Our Next Mayor Must Grapple with Water and Power

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February 25, 2013 in Environment

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(Editor’s Note: Today we continue our series of posts from invited writers who offer thoughts on what the coming four years hold for Los Angeles and its next mayor. These opinions do not reflect the views of Frying Pan News or the Los Angeles Alliance for a New Economy.)

The next mayor of Los Angeles will have significant environmental matters before them. Let’s take two — water and power.

On energy, the Los Angeles Department of Water and Power is obligated by California law to deliver one third of the city’s electricity with renewable power by the year 2020. The state also mandates that L.A. curtail using sea water to cool its coastal power plants by 2029. State law also sets deadlines for L.A. to get off of coal. And the state also demands that L.A. reduce its energy use by at least 10 percent via new energy efficiency and conservation measures by 2020.

Any one of these energy initiatives alone is a major deal. However, the next mayor will need to accomplish all of these mandates simultaneously. Therefore, he or she will need to be a great manager, overseeing LADWP, and getting to a greener future as inexpensively as possible. (We don’t want ratepayer backlash over high costs.)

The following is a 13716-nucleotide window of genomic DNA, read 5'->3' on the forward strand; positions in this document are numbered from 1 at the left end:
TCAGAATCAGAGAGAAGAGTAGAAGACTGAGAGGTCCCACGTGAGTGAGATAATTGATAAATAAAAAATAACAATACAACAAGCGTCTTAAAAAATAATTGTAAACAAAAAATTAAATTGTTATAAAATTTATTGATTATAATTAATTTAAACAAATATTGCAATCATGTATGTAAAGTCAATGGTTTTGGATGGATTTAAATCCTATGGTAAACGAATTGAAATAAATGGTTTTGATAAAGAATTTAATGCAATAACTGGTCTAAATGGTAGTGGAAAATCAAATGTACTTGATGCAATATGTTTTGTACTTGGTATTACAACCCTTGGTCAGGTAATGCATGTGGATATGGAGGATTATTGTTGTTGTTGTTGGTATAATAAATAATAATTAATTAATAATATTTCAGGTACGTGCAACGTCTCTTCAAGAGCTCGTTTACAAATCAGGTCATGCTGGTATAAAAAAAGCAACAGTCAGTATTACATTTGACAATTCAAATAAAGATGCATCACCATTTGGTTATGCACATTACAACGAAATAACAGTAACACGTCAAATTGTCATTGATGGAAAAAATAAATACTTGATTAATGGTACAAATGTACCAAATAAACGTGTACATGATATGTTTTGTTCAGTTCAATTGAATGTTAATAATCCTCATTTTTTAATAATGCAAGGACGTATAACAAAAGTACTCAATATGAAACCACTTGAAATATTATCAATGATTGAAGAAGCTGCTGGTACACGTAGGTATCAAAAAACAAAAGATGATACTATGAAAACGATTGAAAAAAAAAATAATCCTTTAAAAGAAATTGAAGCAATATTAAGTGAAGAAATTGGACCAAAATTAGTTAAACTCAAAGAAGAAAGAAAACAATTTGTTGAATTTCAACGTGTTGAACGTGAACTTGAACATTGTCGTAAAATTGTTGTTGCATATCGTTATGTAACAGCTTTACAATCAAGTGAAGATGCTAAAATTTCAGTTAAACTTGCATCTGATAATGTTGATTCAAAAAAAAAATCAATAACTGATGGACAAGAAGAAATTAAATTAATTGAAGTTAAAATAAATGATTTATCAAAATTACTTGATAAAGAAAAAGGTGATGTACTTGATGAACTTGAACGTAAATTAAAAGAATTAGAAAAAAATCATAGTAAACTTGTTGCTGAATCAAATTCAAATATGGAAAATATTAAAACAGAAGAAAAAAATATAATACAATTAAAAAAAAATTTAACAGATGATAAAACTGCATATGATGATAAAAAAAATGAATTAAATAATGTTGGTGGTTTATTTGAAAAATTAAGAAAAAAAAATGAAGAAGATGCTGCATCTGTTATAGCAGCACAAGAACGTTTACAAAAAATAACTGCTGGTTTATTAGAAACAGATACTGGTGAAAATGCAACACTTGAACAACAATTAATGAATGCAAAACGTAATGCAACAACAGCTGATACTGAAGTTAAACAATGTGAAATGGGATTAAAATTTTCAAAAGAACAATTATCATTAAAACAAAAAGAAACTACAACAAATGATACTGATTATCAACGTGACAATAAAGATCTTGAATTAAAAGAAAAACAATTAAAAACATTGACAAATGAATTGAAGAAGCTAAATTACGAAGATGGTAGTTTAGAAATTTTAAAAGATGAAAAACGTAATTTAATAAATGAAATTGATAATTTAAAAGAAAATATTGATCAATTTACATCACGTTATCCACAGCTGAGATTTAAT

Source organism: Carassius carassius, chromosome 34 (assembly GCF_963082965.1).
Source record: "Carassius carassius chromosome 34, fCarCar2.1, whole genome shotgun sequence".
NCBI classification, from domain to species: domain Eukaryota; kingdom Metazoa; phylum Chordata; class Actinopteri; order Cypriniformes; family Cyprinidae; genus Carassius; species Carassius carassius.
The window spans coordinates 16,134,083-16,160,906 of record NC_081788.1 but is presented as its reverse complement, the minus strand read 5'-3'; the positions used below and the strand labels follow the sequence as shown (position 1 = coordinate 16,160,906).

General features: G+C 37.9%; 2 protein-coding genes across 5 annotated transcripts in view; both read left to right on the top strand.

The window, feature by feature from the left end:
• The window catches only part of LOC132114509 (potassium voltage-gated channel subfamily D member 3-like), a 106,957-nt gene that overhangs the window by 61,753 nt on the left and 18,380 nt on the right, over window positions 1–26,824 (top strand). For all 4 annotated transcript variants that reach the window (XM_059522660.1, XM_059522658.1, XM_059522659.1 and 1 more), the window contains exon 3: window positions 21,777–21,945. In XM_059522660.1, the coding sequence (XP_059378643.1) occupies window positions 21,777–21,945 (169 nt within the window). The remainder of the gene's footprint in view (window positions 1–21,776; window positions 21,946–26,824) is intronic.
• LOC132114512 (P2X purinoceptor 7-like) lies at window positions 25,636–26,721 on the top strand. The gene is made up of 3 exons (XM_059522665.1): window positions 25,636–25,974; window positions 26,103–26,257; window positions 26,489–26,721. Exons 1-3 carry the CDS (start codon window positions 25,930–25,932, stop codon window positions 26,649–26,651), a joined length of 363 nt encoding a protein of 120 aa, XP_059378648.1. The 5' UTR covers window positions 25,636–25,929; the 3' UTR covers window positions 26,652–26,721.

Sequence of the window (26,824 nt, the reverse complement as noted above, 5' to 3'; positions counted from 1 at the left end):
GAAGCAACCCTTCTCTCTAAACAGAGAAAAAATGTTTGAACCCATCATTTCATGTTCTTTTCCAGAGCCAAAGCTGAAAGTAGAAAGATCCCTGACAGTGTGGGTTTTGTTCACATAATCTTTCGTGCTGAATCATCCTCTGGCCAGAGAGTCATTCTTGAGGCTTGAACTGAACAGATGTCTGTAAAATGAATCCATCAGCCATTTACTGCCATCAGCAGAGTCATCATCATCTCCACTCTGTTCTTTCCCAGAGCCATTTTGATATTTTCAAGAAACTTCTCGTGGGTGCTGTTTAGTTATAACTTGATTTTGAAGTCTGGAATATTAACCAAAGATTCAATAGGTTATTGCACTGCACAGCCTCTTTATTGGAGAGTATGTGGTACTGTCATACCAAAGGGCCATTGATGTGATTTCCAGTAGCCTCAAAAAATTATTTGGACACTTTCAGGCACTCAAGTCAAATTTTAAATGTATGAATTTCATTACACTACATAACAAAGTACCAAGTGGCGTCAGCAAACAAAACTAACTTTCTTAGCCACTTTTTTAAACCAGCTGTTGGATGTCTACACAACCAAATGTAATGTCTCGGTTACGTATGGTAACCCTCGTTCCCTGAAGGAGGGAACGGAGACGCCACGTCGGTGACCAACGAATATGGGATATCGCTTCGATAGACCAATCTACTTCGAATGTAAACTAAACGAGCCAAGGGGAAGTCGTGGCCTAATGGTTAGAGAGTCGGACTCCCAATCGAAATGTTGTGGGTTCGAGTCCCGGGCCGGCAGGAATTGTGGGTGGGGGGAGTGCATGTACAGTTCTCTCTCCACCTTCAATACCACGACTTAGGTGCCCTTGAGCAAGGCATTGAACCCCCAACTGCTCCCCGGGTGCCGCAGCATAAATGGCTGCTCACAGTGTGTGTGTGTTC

On water, Los Angeles has big plans — going from 10 percent of water supplied today from local sources to 37 percent by 2035. Although local water is less expensive than imported, the upfront capital costs for this major transition will be enormous. In addition, climate change and other factors will impact how water gets imported into the city. The city will need to find aquifers to store and maintain water in wet years, and draw on those supplies in dry years.

The next mayor will need to go to the public to sell the need for these initiatives — even though most of them are state mandates. And it will take rate increases to fund these mega-projects. That’s why the mayor needs to be seen as a trusted fiscal steward.

(Jonathan Parfrey is executive director of Climate Resolve, president of the Los Angeles League of Conservation Voters and a commissioner at the L.A. Department of Water and Power.)

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